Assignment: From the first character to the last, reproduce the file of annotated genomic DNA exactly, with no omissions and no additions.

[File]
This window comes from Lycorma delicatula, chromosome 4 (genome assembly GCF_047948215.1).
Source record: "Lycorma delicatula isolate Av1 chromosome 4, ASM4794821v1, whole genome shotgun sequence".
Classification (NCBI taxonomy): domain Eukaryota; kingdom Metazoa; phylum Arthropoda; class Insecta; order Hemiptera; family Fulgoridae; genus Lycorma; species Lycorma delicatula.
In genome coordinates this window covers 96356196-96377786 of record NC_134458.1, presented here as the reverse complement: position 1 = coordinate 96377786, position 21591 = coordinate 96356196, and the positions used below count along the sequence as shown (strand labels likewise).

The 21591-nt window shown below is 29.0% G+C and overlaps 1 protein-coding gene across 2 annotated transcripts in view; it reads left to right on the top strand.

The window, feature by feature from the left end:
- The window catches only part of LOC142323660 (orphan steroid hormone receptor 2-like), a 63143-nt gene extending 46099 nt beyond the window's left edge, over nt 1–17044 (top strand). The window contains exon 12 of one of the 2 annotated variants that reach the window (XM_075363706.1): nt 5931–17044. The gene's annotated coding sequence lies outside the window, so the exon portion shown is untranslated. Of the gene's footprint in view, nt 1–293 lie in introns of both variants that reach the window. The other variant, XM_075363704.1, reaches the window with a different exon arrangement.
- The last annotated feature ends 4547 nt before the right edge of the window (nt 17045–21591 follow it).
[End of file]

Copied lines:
This window comes from Lycorma delicatula, chromosome 4 (genome assembly GCF_047948215.1).
Source record: "Lycorma delicatula isolate Av1 chromosome 4, ASM4794821v1, whole genome shotgun sequence".
Classification (NCBI taxonomy): domain Eukaryota; kingdom Metazoa; phylum Arthropoda; class Insecta; order Hemiptera; family Fulgoridae; genus Lycorma; species Lycorma delicatula.
In genome coordinates this window covers 96356196-96377786 of record NC_134458.1, presented here as the reverse complement: position 1 = coordinate 96377786, position 21591 = coordinate 96356196, and the positions used below count along the sequence as shown (strand labels likewise).

The 21591-nt window shown below is 29.0% G+C and overlaps 1 protein-coding gene across 2 annotated transcripts in view; it reads left to right on the top strand.

The window, feature by feature from the left end:
- The window catches only part of LOC142323660 (orphan steroid hormone receptor 2-like), a 63143-nt gene extending 46099 nt beyond the window's left edge, over nt 1–17044 (top strand). The window contains exon 12 of one of the 2 annotated variants that reach the window (XM_075363706.1): nt 5931–17044. The gene's annotated coding sequence lies outside the window, so the exon portion shown is untranslated. Of the gene's footprint in view, nt 1–293 lie in introns of both variants that reach the window. The other variant, XM_075363704.1, reaches the window with a different exon arrangement.
- The last annotated feature ends 4547 nt before the right edge of the window (nt 17045–21591 follow it).